In the past Beijing seemed to have succeeded to garner support from Brunei, Cambodia, Laos and the Philippines for its position that the South China Sea disputes should be negotiated by the countries directly concerned. Though Philippines won a legal battle at The Hague court in its favour, there seemed to be a turnaround after Duterte came to power. However, by supporting Vietnam’s strong objection to China on the South China Sea issue, the US is contributed to prevent ASEAN disunity. Though Singapore itself is not a claimant to the South China Sea dispute, it has often come under Beijing’s displeasure as Singapore fights for the cause for ASEAN. Its responsibility now shall be greater than before to defend the cause of ASEAN as it is the chair in 2018. It would be diplomatic tight-rope for Singapore to argue before Beijing that it remains neutral between the US and China on the South China Sea dispute.
Though Singapore does not have any maritime claim on the area under dispute, it does support a “rules-based international order”. Such a stance is no different from the majority view of other nations, and that is maintaining the status quo international system. This also includes the implementation of the July 2016 international arbitration decision against China’s claims, which China has rejected. Singapore endorses the principle of protecting “freedom of navigation”, which also means freedom to undertake surveillance probes in China’s exclusive economic zone. For Singapore, it means freedom of commercial navigation, which helps the US to play out its public diplomacy but angers Beijing at the same time.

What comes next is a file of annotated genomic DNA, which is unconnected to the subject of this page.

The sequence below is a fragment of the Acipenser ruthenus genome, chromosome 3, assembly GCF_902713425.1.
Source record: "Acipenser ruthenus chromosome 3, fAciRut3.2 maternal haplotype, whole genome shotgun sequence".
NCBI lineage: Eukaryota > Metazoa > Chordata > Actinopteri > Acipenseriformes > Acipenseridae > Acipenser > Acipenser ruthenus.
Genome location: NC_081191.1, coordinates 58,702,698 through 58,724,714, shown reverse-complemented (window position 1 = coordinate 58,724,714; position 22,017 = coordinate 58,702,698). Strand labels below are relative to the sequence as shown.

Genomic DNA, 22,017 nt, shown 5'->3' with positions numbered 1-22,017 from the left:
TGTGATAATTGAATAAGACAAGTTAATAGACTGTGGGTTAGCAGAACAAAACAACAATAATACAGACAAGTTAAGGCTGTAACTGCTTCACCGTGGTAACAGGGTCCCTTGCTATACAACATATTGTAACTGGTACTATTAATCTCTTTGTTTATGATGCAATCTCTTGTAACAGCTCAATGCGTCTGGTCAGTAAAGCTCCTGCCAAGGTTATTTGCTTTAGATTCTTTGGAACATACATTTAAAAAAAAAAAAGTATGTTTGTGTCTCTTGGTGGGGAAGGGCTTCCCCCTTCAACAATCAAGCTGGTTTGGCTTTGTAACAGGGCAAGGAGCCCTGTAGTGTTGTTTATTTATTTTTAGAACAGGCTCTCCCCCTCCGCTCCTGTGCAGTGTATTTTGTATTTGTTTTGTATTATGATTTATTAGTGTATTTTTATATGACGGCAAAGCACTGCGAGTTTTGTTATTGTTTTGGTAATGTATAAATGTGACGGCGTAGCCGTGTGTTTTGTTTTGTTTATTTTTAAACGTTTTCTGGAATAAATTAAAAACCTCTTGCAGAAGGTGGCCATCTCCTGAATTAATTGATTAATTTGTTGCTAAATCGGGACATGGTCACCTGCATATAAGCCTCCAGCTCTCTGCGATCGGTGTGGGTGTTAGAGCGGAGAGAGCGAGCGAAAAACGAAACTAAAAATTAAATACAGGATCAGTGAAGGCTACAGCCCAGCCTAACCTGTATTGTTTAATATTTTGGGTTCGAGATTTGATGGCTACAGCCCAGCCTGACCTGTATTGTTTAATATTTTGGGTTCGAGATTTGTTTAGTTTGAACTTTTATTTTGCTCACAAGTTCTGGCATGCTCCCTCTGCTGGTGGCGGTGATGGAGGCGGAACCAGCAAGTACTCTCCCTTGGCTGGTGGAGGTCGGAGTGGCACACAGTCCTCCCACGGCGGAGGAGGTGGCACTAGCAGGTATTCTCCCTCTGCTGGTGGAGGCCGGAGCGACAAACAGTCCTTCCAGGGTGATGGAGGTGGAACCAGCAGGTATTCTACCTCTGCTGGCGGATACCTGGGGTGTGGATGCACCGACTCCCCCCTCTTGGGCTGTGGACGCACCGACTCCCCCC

At the conclusion of the summit, Lee announced three documents: ASEAN Leaders’ Vision for a Resilient and Innovative ASEAN, the ASEAN Leaders’ Statement on Cyber security and the ASEAN Smart Cities Network. He also announced the completion of the Model ASEAN Extradition Treaty, the renewed Singapore-ASEAN Youth Fund and the establishment of the ASEAN Law Academy, an annual training programme in Singapore.
The other issues that figured prominently in the discussion were the ways to promote economic integration and connectivity to keep the peoples of Southeast Asia prosperous. Lee is keen to find ways to manage and harness digital technologies, and equip the citizens with skills and capabilities so that ASEAN as an organisation remains vibrant and dynamic. While Philippines’ theme during its chairmanship was “Partnering for Change, engaging the World”, under Singapore’ chairmanship ‘Resilience and Innovation”’ has been the focus.
Prior to the event on April 25-28 event the Joint Consultative Meeting of the ASEAN member states was held in Singapore on March 7-8 to review the agenda. Deputy Foreign Minister Nguyen Quoc Dung, head of the Vietnam ASEAN Senior Officials’ Meeting (SOM), and a Vietnamese delegation attended the event. It was recommended that the leaders of the bloc shall review the construction of the ASEAN Community and devise supplementary measures for the process.